Individual and Family
How to navigate Open Enrollment? We asked the experts
Updated on November 14, 2019
Open Enrollment is an important time for both individual health insurance shoppers and families. It’s the one time each year that you can enroll in health insurance without a qualifying life event – like losing your coverage through your job or having a baby.
There are still lots of questions about buying health insurance during the open enrollment window – and for a good reason! Deciding on a health plan for you and your family is an important decision and one you’ll want to be well prepared for.
To find the answers to your most frequently asked questions, we turned to two of eHealth’s top health insurance experts: Brad Bahan and Erica Mobley. Brad and Erica are both registered health insurance agents with years of experience helping people find coverage during Open Enrollment.
To start, what is Open Enrollment, and why should you enroll during this time?
Brad: Open Enrollment is the period of time that people in the United States who need health insurance can sign up for an individual or family plan. Unless someone experiences a “qualifying event” outside of the annual enrollment period, annual Enrollment is the only time to sign up for individual health insurance under the Affordable Care Act.
Erica: Not enrolling in a health plan during Open Enrollment will leave you uninsured during 2020, which is a considerable risk. Even if you are a healthy individual who never sees a doctor, I always recommend enrolling into the most basic bronze plan. These plans typically will have a higher deductible but are more affordable and secure your coverage in the event of any unexpected health issues.
What do health plan options look like for 2020?
Brad: The plans are comparable to past years as far as benefits go. The 2020 premiums are lower, but out-of-pocket costs are going up across the board. (You can read more about this in eHealth’s 2020 ACA report).
How do I find the best plan for my lifestyle?
Erica: It really depends on your overall health and how regularly you see a doctor. For example, I’d recommend a high-deductible catastrophic plan for a young, under-30 individual who never needs to see a doctor. However, I’d lead towards a gold or platinum plan for someone who has a chronic illness and goes to the doctor once a month.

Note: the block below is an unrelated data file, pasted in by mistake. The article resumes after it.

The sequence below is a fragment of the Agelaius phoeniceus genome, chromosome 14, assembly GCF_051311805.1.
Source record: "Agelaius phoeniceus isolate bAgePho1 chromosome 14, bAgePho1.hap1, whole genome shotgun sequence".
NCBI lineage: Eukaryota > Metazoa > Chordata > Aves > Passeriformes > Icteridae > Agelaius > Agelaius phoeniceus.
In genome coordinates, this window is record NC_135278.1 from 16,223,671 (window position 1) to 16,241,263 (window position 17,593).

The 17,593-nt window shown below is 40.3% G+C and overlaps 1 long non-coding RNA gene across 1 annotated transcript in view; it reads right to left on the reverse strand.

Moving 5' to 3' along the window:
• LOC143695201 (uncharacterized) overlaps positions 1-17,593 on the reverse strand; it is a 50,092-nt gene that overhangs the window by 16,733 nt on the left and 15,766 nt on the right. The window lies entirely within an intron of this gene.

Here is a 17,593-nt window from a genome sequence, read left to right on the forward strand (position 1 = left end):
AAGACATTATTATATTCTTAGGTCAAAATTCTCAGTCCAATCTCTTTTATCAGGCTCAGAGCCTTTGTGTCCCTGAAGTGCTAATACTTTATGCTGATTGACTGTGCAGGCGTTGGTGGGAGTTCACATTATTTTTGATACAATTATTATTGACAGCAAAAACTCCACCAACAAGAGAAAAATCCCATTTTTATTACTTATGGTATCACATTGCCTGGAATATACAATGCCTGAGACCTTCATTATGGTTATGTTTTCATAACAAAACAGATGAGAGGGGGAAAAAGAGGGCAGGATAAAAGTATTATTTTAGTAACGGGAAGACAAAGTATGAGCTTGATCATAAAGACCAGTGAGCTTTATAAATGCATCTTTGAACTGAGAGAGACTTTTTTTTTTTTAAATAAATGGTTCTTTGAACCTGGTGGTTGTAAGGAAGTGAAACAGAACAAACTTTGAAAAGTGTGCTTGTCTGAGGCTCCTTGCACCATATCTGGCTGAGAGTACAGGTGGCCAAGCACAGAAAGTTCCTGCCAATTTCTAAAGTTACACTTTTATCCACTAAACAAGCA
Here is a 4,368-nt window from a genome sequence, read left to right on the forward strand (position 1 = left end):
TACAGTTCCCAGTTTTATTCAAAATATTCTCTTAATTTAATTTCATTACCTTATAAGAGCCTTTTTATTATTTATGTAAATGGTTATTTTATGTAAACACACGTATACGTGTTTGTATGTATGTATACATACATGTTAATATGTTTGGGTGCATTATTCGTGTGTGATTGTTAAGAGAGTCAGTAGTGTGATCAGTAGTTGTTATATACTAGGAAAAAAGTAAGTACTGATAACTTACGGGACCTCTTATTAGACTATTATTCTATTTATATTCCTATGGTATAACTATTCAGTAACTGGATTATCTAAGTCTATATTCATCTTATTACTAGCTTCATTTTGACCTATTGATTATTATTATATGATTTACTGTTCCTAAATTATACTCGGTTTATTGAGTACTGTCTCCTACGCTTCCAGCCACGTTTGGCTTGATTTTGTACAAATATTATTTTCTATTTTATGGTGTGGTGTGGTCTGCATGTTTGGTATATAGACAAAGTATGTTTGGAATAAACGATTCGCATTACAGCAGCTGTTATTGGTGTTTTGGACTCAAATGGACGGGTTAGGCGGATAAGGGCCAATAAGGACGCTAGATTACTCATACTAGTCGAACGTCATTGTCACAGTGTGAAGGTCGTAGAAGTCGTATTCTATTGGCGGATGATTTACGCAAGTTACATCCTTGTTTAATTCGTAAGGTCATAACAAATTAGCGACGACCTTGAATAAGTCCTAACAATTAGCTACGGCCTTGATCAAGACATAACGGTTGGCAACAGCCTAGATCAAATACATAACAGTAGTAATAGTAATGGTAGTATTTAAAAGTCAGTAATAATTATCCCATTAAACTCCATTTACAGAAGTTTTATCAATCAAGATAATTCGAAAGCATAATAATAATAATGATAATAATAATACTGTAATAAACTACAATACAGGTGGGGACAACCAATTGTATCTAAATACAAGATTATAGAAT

Why isn’t Open Enrollment offered year-round?
Brad: Because of Open Enrollment, every person now qualifies for health insurance regardless of pre-existing conditions. If anyone could enroll anytime, most people would not get insurance until there was a health condition. This would mean fewer available options and higher premiums, which the Open Enrollment period helps to prevent.
How do I know if I qualify for a subsidy?
Erica: In most states, your household income must be between 100% and 400% of the federal poverty level to qualify for a premium tax credit that can lower your insurance costs. You can verify your qualification during the quoting process by entering your annual income. Typically, if you earn anything under 24k annually you will be eligible for Medicaid.
Can I make changes to my plan after Open Enrollment?
Brad: You can only make changes outside of Open Enrollment if you have a qualifying life event. You may qualify to enroll outside of the open enrollment period for something such as moving outside of existing coverage area, getting married, giving birth or adopting a child, experiencing divorce or a loss of coverage due to no fault of your own.
How do I keep my doctors and prescriptions when changing plans?
Erica: As an agent, we can verify the doctor in-network from our website tools or even check the carrier’s direct website for their network. However, we always recommend reaching out to your doctor directly to verify, since your doctor may not be listed if they just recently accepted new coverage.
If I’m changing plans, do I need to cancel my old one?
Brad: If you are changing plans, we recommend that you don’t cancel your old plan until you are approved for the new one to ensure that you do not go uninsured.
Can my insurance drop me at any time? Are my pre-existing conditions covered?
Erica: No, your insurance cannot drop you unless you don’t make a payment; otherwise, insurance cannot drop you for any reason. And yes, major medical plans offered during Open Enrollment cover pre-existing conditions. The only type of coverage that does not cover pre-existing are short term policies.
If I apply during Open Enrollment, when will my coverage start?
Brad: In general once approved, your Open Enrollment plan will begin coverage on January 1st, 2020. However, if you are applying in a state with extended open enrollment your effective date may vary depending on when you purchase and are approved.
(For more information, check out this breakout of open enrollment dates by state)
What’s your biggest piece of advice for Open Enrollment?
Erica: Being proactive and not waiting until the last minute to enroll. The entire country is trying to obtain coverage for the New Year, so carriers will be busy and moving slower. Ensuring your application is submitted promptly will give you an answer as to whether or not you’re approved much sooner than if you were to apply on the last day.
What inspires you to help people find coverage?
Brad: Informing and educating a person on making a life-changing decision. I like knowing that I put somebody’s mind at ease and helped them make the right decision for their needs.
Erica: Giving people peace of mind. Knowing that in the event of any major unexpected health issue they are going to have coverage to help cover their medical expenses.